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You Don’t Want Fries With That

You Don’t Want Fries With That

 French fries might be derived from potatoes but they’re no substitute for green leafy vegetables, nutritionists say.

CreditMatt Roth for The New York Times
Image
French fries might be derived from potatoes but they’re no substitute for green leafy vegetables, nutritionists say CreditCreditMatt Roth for The New York Times

If French fries come from potatoes, and potatoes are a vegetable, and vegetables are good for you, then what’s the harm in eating French fries?

Plenty, say experts and nutritionists, including Eric Rimm, a professor in the departments of epidemiology and nutrition at the Harvard T. H. Chan School of Public Health, who called potatoes “starch bombs.”

Potatoes rank near the bottom of healthful vegetables and lack the compounds and nutrients found in green leafy vegetables, he said. If you take a potato, remove its skin (where at least some nutrients are found), cut it, deep fry the pieces in oil and top it all off with salt, cheese, chili or gravy, that starch bomb can be turned into a weapon of dietary destruction.

A study last year in The American Journal of Clinical Nutrition noted that potatoes have a high glycemic index, which has been linked to an increased risk of obesity, diabetes and cardiovascular disease.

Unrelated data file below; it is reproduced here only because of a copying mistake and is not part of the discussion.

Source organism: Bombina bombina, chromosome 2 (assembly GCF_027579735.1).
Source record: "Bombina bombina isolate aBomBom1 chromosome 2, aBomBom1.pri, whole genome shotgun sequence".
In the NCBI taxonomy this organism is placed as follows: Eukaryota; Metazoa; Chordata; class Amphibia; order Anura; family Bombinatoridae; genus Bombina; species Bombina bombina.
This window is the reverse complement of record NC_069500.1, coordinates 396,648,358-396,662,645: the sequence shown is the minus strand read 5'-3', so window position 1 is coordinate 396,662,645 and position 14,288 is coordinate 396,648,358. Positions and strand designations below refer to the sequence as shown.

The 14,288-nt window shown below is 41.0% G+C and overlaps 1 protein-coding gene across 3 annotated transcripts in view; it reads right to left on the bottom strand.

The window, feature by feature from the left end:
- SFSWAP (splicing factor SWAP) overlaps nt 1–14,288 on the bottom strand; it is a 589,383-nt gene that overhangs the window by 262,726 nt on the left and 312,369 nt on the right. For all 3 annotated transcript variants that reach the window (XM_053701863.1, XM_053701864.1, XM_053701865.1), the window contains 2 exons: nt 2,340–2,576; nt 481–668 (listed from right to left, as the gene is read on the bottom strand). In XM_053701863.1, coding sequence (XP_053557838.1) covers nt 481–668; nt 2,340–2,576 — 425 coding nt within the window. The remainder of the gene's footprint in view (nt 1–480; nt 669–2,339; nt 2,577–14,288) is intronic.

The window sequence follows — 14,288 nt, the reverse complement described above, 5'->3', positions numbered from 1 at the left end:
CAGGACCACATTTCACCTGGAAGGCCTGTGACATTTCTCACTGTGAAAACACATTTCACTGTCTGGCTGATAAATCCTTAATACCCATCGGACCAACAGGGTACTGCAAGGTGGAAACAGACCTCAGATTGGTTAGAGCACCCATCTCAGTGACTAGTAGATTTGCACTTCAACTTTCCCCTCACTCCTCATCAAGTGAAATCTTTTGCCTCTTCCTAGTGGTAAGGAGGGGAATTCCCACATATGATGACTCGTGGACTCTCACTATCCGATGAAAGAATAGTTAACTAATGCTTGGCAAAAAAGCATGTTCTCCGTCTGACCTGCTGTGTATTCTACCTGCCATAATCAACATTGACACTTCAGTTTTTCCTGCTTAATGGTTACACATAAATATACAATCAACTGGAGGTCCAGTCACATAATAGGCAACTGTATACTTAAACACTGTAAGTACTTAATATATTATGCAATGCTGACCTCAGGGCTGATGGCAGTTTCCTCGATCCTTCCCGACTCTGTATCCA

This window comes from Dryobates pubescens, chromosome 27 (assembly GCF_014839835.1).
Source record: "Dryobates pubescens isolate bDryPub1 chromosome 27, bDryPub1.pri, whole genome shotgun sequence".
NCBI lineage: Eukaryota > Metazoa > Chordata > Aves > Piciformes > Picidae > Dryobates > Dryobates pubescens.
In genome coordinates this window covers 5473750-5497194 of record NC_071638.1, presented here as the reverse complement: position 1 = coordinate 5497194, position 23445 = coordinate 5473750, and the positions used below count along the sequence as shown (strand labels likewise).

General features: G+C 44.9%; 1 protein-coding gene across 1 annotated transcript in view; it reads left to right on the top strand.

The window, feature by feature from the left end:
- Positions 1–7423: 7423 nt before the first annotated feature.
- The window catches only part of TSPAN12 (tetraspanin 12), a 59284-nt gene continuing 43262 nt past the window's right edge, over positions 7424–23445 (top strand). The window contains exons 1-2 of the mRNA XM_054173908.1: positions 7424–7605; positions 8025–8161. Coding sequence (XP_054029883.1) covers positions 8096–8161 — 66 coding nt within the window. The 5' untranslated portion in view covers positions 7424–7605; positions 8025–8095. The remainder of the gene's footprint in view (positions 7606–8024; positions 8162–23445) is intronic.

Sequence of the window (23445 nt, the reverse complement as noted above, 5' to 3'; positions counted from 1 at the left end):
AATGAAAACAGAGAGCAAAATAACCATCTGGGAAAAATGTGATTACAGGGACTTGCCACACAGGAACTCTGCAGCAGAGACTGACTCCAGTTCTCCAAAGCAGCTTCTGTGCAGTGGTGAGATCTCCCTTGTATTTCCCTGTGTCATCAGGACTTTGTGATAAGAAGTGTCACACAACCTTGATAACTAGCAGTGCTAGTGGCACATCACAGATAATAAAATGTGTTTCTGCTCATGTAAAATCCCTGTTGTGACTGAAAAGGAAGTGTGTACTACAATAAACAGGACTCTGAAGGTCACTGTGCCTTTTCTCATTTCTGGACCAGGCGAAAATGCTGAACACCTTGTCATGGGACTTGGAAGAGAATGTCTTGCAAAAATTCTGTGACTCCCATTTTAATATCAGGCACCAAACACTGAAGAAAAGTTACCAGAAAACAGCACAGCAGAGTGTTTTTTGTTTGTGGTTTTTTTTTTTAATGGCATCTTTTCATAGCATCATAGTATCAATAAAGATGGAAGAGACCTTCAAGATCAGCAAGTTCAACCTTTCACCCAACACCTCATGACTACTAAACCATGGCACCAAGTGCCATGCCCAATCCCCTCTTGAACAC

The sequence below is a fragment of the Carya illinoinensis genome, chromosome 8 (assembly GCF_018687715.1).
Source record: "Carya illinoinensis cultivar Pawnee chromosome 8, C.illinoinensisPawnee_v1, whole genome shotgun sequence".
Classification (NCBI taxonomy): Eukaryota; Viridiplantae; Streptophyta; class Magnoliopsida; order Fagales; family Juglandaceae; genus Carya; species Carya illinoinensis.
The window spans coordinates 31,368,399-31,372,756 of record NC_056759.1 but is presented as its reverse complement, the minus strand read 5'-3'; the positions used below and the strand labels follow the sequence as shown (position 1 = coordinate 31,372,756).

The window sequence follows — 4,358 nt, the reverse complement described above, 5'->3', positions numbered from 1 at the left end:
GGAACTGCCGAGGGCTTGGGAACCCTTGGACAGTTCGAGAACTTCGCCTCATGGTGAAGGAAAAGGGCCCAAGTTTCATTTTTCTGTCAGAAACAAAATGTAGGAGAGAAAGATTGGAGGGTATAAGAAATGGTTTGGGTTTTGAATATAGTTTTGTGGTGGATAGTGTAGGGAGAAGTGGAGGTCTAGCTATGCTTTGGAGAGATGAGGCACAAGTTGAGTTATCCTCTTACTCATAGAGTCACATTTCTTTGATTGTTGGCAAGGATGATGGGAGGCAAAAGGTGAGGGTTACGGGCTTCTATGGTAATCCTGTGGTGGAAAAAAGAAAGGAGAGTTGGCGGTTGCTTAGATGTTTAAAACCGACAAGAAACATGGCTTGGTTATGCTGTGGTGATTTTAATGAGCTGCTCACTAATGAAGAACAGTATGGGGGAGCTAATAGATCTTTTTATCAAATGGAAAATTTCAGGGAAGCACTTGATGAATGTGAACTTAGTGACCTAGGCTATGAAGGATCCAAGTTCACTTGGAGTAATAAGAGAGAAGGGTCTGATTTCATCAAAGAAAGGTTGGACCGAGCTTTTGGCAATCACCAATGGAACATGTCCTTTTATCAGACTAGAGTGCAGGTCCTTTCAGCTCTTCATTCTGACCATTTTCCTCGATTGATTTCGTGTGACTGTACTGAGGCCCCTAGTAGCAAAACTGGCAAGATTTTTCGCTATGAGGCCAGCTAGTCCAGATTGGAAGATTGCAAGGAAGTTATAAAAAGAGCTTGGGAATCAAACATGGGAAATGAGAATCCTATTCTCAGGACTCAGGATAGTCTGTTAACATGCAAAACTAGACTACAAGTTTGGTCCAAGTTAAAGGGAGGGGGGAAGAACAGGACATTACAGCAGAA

The study found that, controlling for other risk factors, participants who ate fried potatoes two to three times a week were at a higher risk of mortality compared with those who ate unfried potatoes.

Sweet potato fries might offer more Vitamin A and fiber than white potato fries but they’re still no health food, experts say. CreditCraig Lee for The New York Times
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Sweet potato fries might offer more Vitamin A and fiber than white potato fries but they’re still no health food, experts say. CreditCraig Lee for The New York Times

Dr. Nicola Veronese, of Padua, Italy, who was one of the study’s authors, said he and his colleagues were surprised at the amount of French fries Americans consumed compared with the amount consumed by people in other countries.

In the United States, potatoes are the most consumed vegetable, with Americans eating an average of 115.6 pounds of white potatoes a year, of which two-thirds are in the form of French fries, potato chips and other frozen or processed potato products, according to Agriculture Department statistics.

Of Americans’ appetite for fries, Dr. Rimm said, “It’s too bad in this country you’ll pry them from my cold dead hand.”

But fries, with their appealing “mouth feel” of warmed salt and fat, are undeniably tasty. Going fries-free seems like a lot to ask. So if you do indulge, here are some better ways to do it.